Here’s the reason why some secondary schools are called high schools


Last Updated on 2016-05-18 , 4:53 pm

In an organised, orderly place like Singapore, you’d expect schools to all be standardised, even their names; however, many of the schools that Singaporeans are familiar with are all named high schools instead of secondary school. Before the conspiracy theory in you postulates that high schools are only for the elite, you should first get your historical facts right.

The term “high school” was first used in Scotland – the world’s oldest high school is Edinburgh’s Royal High School established in 1505. From then on, countries all over the world started to name their schools using the term “high school”, but they were not all the same.

Fast forward to the East Asian region, and you will find that high schools in China are for students who have completed 6 years of primary school and 3 years of middle school, while ex-British colonies adopted the British school system after their independence; 4 years of secondary school after 6 years of primary school before moving on to tertiary education.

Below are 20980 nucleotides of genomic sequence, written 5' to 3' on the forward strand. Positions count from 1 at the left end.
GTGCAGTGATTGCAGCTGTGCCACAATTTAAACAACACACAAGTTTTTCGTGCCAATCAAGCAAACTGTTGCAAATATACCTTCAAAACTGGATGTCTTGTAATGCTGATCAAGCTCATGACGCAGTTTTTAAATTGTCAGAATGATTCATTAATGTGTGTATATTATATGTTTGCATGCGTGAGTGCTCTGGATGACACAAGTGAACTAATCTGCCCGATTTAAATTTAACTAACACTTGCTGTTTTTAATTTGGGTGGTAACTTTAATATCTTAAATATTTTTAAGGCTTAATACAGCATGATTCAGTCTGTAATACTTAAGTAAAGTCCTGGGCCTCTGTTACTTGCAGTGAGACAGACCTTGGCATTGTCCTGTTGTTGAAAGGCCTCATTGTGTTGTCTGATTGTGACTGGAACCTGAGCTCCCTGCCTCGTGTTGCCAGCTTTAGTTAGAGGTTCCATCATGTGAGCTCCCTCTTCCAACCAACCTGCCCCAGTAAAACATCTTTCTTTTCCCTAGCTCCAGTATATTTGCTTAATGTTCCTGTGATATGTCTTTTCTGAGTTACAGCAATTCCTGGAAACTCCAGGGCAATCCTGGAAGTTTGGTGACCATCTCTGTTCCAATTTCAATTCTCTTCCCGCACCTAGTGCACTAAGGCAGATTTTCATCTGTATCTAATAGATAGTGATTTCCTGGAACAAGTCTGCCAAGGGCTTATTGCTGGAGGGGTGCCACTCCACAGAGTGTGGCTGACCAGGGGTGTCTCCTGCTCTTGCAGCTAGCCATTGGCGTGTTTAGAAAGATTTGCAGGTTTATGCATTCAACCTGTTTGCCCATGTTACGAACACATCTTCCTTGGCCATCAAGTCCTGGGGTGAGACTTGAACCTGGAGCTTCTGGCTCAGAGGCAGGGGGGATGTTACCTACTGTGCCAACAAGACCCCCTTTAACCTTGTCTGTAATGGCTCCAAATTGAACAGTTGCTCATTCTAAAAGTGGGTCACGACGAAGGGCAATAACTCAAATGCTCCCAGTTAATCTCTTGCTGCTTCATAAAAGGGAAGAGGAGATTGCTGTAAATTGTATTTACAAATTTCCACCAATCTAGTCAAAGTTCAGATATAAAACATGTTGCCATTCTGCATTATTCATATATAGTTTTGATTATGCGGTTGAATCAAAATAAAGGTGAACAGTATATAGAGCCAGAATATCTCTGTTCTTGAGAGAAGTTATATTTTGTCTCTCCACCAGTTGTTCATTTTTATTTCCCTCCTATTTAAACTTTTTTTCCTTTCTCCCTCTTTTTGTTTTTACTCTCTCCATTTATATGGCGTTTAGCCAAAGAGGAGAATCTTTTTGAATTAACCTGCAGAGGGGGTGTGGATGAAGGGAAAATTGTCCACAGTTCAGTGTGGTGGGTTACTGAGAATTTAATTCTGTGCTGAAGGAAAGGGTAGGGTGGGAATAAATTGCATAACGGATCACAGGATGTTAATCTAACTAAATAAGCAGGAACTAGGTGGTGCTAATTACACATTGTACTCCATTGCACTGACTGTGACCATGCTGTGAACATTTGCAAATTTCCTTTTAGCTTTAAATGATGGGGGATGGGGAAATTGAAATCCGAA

This is the reason why there are still schools that are named high schools – their history stretches way beyond Singapore’s independence, and they were established as high schools in the first place. Before our independence, these schools ran on their own and were free to decide how they offered their education, which may have been different from the standardized system we know of today.

So now you know that they’re not called high schools because they’re high up there. It’s nice to see the Singapore government allowing schools to keep their names because of their history and heritage…especially when they’ve shown that they have the power to change it if they wanted to (think Nanyang Technological University).

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